The progression of developing and integrating these labels and qualities and forming a perspective of “self” composed of more than just feelings happens very slowly. It occurs much the same way as we might gather ingredients to prepare a meal having multiple steps before the completion of the final dish. We could also say that the dish is more than the sum of its ingredients. That is, the structure for defining the “self” and the world is much more than just the composite of its labels and different relationships. This growing coalescence lends itself to a developing “self” awareness much like a group of elements produce a compound that exhibits characteristics different and more than what’s exhibited by any one of them independently. Another way to describe it would be like differing weather factors coming together to create a perfect storm; something which surpasses the force or intensity of any one of its meteorological components.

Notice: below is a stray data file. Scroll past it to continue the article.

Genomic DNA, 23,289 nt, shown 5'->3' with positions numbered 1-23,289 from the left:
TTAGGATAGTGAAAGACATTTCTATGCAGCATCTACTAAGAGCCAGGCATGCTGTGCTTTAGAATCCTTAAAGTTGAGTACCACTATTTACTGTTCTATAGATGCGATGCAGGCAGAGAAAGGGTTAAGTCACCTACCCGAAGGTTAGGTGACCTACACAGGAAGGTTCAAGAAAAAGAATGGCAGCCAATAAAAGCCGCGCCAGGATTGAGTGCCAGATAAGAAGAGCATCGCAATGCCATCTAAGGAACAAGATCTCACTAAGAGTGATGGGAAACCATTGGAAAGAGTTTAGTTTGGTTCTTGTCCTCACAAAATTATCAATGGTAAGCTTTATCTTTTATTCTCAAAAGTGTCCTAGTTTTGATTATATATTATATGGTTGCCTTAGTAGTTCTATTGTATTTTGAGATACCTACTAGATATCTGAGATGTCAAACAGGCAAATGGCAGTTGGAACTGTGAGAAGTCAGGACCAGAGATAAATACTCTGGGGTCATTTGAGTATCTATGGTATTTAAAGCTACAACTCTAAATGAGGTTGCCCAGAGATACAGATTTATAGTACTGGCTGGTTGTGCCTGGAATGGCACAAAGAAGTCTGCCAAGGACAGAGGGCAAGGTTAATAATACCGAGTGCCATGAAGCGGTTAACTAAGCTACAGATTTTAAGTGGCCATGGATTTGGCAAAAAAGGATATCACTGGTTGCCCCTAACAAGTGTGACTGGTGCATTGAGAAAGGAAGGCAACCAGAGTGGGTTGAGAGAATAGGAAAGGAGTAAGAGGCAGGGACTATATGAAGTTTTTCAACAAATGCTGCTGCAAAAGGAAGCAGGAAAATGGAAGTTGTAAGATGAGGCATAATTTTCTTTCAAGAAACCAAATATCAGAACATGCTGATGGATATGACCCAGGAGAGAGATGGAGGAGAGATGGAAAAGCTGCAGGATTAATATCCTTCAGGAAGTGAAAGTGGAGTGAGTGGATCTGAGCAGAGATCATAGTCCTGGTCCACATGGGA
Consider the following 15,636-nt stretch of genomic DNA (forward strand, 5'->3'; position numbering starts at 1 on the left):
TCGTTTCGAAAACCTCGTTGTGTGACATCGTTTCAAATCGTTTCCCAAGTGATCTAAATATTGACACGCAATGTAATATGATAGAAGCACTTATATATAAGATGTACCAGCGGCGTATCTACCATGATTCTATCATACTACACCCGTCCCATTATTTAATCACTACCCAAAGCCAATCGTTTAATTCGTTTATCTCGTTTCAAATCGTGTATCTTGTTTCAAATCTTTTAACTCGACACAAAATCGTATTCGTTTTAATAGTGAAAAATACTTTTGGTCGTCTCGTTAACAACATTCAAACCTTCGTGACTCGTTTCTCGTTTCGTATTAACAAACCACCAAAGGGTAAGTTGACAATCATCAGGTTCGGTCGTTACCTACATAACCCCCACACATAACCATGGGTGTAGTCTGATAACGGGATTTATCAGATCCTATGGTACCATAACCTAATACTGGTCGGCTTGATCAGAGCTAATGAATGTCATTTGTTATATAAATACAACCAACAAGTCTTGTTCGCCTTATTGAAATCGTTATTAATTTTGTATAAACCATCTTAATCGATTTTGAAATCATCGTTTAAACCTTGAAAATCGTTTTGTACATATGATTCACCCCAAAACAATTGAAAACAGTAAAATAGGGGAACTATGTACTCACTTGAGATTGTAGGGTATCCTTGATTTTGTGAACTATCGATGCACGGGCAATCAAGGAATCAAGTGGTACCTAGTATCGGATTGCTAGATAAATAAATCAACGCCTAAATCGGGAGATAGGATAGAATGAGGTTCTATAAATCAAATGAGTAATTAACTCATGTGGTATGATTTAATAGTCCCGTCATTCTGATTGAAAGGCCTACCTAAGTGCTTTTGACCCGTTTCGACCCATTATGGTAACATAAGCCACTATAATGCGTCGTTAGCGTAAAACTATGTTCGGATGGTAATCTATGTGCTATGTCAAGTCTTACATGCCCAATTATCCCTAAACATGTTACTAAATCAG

Up to this point our child has probably progressed into school and through a couple of grades putting them somewhere between five and eight years of age. We see that our notion of value has only started to build as the realization of our growing separation from others emerges through the applying of labels of character and the responses of others to us and their chosen labels for us. Because the mind works on the separation of experiences through labeling and the more developed and “in control” our mental vehicle becomes, the more it makes sense that we feel an increasing sense of being separate from and definable by others. As that structure coalesces our perceived “self” or identity begins to emerge which psychologists call our ego. As the responses we receive from others begins to differ, the more our perception of our “self” begins to split and the more confusion we have about how to identify ourselves. It’s this difference or cognitive dissonance that leads us into our next section on the shadow.